Trucks at Work

Examining our energy direction

It’s no secret that American businesses and consumers alike are hunting even harder for alternative energy sources to power vehicles, office buildings, and residential homes – largely because the cost of diesel and gasoline remain at high levels while heating oil and other “traditional” energy resources, such as coal, for providing heat and electricity find themselves frowned up for a variety of reasons.

Take the EPA’s Mercury Air Toxics Standards (MATS) scheduled to take effect in 2015, which propose some costly caps on power plant emissions in part to reduce the production of greenhouse gases (GHG).

That rule, now being hotly contested in court, could result in removing a lot of coal-fired electrical generation capacity in the U.S. – potentially helping to push up electricity prices for businesses and consumers alike.

For those and other reasons, then, there’s been an upswing in efforts to both improve energy efficiency while tapping alternative sources for power. The U.S. Marine Corps, for one, is making such efforts the cornerstone of its energy strategy for the future, in part to help make it a more nimble force on the ground by reducing its fuel supply needs.

Yet while often “alternative” energy sources are cheaper than petroleum, the cost to actually make use of them isn’t.

Take trucking on natural gas, for instance. A study by global research firm Frost & Sullivan, for one, found that medium-duty trucks powered by spark-ignited compressed natural gas (CNG) and liquefied natural gas (LNG) can cost an additional $29,750 and $27,750, respectively, versus models powered by diesel.

Then there’s the far-pricier “compression ignition” system used for LNG-powered heavy-duty Class 8 models, which adds $72,450 or more on average to the sticker price of a comparable highway tractor fired by diesel.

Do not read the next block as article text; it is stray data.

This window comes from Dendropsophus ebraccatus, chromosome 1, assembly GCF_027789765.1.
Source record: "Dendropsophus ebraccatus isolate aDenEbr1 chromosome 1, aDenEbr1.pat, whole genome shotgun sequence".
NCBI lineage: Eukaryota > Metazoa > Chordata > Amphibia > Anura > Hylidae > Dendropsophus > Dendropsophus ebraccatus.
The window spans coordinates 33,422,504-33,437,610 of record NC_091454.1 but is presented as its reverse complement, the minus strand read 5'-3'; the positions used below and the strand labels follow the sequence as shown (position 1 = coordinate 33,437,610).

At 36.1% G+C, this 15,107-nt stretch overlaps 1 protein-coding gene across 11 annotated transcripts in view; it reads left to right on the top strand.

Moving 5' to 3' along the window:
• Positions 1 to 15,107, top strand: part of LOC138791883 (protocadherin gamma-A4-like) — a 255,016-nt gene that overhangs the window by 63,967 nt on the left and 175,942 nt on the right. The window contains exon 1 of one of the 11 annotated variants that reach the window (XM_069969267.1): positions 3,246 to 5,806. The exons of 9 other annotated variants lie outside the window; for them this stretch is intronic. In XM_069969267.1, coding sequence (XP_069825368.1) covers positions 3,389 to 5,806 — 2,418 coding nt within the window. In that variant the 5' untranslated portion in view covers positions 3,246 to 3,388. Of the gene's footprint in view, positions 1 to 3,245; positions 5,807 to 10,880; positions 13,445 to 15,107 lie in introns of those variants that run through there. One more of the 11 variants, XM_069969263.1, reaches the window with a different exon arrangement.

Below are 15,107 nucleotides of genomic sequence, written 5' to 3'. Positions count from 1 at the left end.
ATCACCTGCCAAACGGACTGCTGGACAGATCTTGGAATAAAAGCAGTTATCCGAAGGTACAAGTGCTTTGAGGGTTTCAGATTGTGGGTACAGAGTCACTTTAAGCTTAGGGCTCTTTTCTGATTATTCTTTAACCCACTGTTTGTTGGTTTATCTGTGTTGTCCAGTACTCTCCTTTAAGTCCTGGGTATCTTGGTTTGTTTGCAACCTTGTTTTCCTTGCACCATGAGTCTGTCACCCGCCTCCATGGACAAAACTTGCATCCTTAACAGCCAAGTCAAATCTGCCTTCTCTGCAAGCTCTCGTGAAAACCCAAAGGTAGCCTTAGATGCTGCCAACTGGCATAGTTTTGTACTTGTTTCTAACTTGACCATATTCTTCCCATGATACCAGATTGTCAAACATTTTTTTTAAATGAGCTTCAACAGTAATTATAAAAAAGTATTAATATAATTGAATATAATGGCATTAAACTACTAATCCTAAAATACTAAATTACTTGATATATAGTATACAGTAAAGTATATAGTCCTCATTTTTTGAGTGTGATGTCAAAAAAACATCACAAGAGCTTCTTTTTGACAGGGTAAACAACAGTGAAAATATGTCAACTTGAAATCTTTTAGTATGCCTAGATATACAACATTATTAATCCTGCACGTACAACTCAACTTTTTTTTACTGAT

And it’s such “adoption costs” (for lack of a better term) that remain the biggest hurdle that average Americans say prevents them for switching to alternative fuels.

That’s the finding of a poll conducted by Harris Interactive for the Propane Education & Research Council (PERC). Entitled Energy Habits, Awareness & Perceptions, Harris’ telephone survey of 1,000 adult Americans for PERC found that despite an overwhelming desire to “go alternative,” the cost of actually doing so remains prohibitive.

For example, nearly three-fourths of respondents said supporting new environmentally-friendly energy technology/products (74%) and infrastructure (73%) as topics they would like to see political leadership address in the coming year, according to PERC’s poll.

On top of that, this growing “environmental awareness” is affecting purchasing decisions, as 61% of the survey’s respondents said they have bought more environmentally friendly products this year than they did five years ago.

Yet when asked why they think Americans have not fully embraced “environmentally-friendly” alternative fuels, 67% percent cited cost, according to PERC’s poll.

Additionally, PERC found that Americans remain conflicted concerning the proper “direction” of U.S. energy policy as 45% of those polled believe that the U.S. is headed in the right direction for finding domestic energy sources, while 43% believe the direction is wrong.

PERC noted that there is agreement among the respondents that the issue of “domestic energy” must be addressed, with 78% of those surveyed wanting political leaders to work on policy promoting domestic energy sources.

The most widely cited rationale for pursuing domestic energy sources, among the 93% considering it important to do so, was energy security (85%) followed by job creation and economic security (84%) and lower prices at the pump (72%), the council said.

Finally, the group said a “strong plurality” (39%) of Americans believe the government, rather than consumers (20%), corporations (18%) or small businesses (14%), should lead the nation in adopting domestic sources of energy such as natural gas, propane, and other alternatives.

In short, all of this means we as a nation still need to figure out where we’re going in terms of national energy policy – and that by no means will it be an easy journey. 

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